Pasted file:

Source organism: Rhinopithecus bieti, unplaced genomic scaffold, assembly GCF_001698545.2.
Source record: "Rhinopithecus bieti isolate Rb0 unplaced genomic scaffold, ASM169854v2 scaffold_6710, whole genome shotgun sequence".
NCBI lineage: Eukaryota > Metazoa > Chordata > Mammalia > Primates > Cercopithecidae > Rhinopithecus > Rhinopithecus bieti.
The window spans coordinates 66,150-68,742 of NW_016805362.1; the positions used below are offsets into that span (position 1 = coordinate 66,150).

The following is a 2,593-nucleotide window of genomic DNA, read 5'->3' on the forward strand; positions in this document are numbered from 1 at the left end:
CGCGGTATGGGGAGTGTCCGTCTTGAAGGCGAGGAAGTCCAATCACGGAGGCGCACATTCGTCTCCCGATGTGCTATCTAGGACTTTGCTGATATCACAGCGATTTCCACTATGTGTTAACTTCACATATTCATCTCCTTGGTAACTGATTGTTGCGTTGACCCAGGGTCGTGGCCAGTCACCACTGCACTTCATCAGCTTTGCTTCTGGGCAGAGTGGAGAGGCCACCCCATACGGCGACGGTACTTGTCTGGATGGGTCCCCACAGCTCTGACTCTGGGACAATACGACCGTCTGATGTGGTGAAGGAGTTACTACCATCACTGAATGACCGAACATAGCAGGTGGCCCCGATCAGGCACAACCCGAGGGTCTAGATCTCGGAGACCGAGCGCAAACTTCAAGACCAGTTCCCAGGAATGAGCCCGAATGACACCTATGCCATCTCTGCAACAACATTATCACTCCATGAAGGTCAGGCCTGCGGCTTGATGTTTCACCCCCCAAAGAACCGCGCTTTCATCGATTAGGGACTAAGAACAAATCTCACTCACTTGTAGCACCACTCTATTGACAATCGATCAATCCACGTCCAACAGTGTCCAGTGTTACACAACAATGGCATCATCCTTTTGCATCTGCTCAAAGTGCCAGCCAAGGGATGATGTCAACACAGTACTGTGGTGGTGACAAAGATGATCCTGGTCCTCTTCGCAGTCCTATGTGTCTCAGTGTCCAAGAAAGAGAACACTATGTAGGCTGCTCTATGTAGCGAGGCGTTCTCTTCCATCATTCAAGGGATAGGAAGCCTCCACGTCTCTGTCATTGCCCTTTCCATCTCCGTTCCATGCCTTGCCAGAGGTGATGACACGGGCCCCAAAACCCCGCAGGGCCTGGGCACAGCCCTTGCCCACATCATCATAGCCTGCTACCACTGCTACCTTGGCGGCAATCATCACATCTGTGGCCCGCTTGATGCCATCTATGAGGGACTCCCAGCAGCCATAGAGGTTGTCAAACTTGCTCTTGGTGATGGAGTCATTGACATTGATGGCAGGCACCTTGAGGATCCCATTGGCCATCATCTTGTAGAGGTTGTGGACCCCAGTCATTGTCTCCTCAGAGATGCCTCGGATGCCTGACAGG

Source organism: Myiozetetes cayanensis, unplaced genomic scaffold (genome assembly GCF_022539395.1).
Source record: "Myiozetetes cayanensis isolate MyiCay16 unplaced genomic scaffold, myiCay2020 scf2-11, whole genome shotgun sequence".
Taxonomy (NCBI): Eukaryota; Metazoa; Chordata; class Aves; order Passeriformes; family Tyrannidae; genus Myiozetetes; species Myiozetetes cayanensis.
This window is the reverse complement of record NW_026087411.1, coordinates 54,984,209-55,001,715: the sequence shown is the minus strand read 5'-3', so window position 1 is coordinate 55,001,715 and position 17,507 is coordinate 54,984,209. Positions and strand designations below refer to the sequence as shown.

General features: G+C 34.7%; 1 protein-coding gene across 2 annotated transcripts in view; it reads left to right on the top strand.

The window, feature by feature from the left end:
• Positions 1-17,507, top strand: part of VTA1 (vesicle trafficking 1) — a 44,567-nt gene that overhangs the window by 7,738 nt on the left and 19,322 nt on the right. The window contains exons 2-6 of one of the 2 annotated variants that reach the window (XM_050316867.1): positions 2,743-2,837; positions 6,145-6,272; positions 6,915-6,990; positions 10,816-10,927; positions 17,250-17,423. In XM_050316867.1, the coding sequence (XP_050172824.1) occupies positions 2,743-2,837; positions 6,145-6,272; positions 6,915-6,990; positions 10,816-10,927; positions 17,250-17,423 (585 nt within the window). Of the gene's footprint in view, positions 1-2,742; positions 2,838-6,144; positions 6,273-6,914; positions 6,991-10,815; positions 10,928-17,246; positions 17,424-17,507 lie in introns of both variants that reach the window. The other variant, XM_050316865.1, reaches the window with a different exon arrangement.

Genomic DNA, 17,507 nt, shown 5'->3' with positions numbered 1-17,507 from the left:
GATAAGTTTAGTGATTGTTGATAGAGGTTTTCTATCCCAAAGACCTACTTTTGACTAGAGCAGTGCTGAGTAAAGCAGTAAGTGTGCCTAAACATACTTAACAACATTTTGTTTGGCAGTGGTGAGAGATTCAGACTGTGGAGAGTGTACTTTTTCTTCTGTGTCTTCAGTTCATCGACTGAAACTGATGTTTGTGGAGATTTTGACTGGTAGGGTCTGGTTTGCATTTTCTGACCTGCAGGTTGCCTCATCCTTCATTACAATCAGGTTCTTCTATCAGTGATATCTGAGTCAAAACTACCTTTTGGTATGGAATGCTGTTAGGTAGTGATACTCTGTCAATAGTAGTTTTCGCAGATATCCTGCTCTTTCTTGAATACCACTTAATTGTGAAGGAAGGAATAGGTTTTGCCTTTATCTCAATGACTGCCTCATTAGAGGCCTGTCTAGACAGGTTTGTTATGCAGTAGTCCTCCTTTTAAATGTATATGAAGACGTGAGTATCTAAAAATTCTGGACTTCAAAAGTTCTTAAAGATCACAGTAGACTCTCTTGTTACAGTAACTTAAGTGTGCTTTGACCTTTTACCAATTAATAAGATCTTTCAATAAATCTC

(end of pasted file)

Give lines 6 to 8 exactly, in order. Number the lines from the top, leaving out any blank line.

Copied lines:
CGCGGTATGGGGAGTGTCCGTCTTGAAGGCGAGGAAGTCCAATCACGGAGGCGCACATTCGTCTCCCGATGTGCTATCTAGGACTTTGCTGATATCACAGCGATTTCCACTATGTGTTAACTTCACATATTCATCTCCTTGGTAACTGATTGTTGCGTTGACCCAGGGTCGTGGCCAGTCACCACTGCACTTCATCAGCTTTGCTTCTGGGCAGAGTGGAGAGGCCACCCCATACGGCGACGGTACTTGTCTGGATGGGTCCCCACAGCTCTGACTCTGGGACAATACGACCGTCTGATGTGGTGAAGGAGTTACTACCATCACTGAATGACCGAACATAGCAGGTGGCCCCGATCAGGCACAACCCGAGGGTCTAGATCTCGGAGACCGAGCGCAAACTTCAAGACCAGTTCCCAGGAATGAGCCCGAATGACACCTATGCCATCTCTGCAACAACATTATCACTCCATGAAGGTCAGGCCTGCGGCTTGATGTTTCACCCCCCAAAGAACCGCGCTTTCATCGATTAGGGACTAAGAACAAATCTCACTCACTTGTAGCACCACTCTATTGACAATCGATCAATCCACGTCCAACAGTGTCCAGTGTTACACAACAATGGCATCATCCTTTTGCATCTGCTCAAAGTGCCAGCCAAGGGATGATGTCAACACAGTACTGTGGTGGTGACAAAGATGATCCTGGTCCTCTTCGCAGTCCTATGTGTCTCAGTGTCCAAGAAAGAGAACACTATGTAGGCTGCTCTATGTAGCGAGGCGTTCTCTTCCATCATTCAAGGGATAGGAAGCCTCCACGTCTCTGTCATTGCCCTTTCCATCTCCGTTCCATGCCTTGCCAGAGGTGATGACACGGGCCCCAAAACCCCGCAGGGCCTGGGCACAGCCCTTGCCCACATCATCATAGCCTGCTACCACTGCTACCTTGGCGGCAATCATCACATCTGTGGCCCGCTTGATGCCATCTATGAGGGACTCCCAGCAGCCATAGAGGTTGTCAAACTTGCTCTTGGTGATGGAGTCATTGACATTGATGGCAGGCACCTTGAGGATCCCATTGGCCATCATCTTGTAGAGGTTGTGGACCCCAGTCATTGTCTCCTCAGAGATGCCTCGGATGCCTGACAGG

Source organism: Myiozetetes cayanensis, unplaced genomic scaffold (genome assembly GCF_022539395.1).
Source record: "Myiozetetes cayanensis isolate MyiCay16 unplaced genomic scaffold, myiCay2020 scf2-11, whole genome shotgun sequence".